Every quotation in an academic essay needs to be clearly connected to a source. Typically that's done with a signal phrase. A signal phrase consists at the bare minimum of an author's name and a verb, as in "Wilson says."

Conventions


  • Use the speaker's or author's full name at first mention.
  • After the first mention, use only the source's last name, without a "Mr." or "Ms." or "Dr." or any other prefix.
  • At first mention, indicate the source's credentials that make the person's ideas more worthy of consideration. Typically, you establish the credibility of a source by indicating a responsible position the person holds or by describing pertinent experience the person has had.

         Ex.: Annie Wilson, a professor of psychology at UC Berkeley, says, "____________________ ."

  • Choose a verb that indicates the source's attitude toward the subject or idea of the quotation:

         Ex.: Wilson admits that " ________________ ."

Sample Signal Phrases


There are a variety of ways to integrate the ideas of others into an essay. The short book They Say / I Say: The Moves That Matter in Academic Writing by Gerald Graff, Cathy Birkenstein, and Russel Durst provide excellent examples of dozens of "templates" to use.  A few sample phrases:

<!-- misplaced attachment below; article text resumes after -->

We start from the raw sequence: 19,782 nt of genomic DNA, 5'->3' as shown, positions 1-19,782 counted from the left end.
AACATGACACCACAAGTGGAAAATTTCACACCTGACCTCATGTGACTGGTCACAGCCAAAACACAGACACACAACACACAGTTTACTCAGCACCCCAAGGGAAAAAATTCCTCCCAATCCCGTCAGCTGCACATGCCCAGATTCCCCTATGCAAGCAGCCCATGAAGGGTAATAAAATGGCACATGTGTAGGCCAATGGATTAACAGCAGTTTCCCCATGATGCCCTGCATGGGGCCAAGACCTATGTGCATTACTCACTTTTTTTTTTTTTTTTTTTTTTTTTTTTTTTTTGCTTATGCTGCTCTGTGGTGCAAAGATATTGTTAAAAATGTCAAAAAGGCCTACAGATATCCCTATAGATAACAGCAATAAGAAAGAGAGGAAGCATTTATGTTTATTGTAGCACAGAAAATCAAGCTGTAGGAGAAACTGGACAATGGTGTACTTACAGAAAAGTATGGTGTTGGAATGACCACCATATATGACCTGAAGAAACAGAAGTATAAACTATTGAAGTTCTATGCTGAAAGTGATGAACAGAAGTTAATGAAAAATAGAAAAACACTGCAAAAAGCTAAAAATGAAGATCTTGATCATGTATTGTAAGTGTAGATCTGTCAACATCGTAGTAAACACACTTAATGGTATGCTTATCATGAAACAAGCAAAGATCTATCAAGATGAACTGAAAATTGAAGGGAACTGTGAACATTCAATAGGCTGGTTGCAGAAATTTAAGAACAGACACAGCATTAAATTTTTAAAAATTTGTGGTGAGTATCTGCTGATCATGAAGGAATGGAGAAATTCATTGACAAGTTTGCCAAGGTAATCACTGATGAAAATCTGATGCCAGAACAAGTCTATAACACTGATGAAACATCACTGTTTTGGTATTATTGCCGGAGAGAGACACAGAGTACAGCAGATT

Ex.: Professor Ian Watt, an historian of the novel, acknowledges that  ________________ .

     Ex.: Ramirez concedes that ____________________ .

     Ex.: Steinfelder herself writes, "_____________________ ."

One of the standard bits of advice about signal phrases is to vary its verb to keep your writing interesting and to accurately indicate the source's relationship to the idea being quoted or paraphrased. Some of the most useful verbs for signal phrases:

acknowledges

contends

implies

refutes

admits

declares

insists

rejects

agrees

disputes

notes

reports

argues

emphasizes

observes

responds

asserts

exhorts

pleads

suggests

claims

grants

points out

thinks

confirms

illustrates

reasons

warns

Issues


A quotation lacking attribution is sometimes called a "dropped quote" because it's dropped into the text instead of being carefully inserted. Such quotations are also called "dangling," since they're left hanging without explanation.  Without a signal phrase, a quotation is orphaned: It cries out looking for a parent who isn't there. Gerald Graff calls quotations without signal phrases "hit-and-run quotations," like "car accidents in which the driver speeds away and avoids taking responsiblity for the dent in your fender or the smashed taillights."

There are some signal phrases that it's best not to use because of their blandness. Introducing a paraphrase or quotation by saying "And then he goes on to say" or "She talks about" fails to indicate to the reader why anything that follows is of any interest or importance to the paper: It's just filler, just data, just something someone said but without any apparent reason to be in the paper.

See Also



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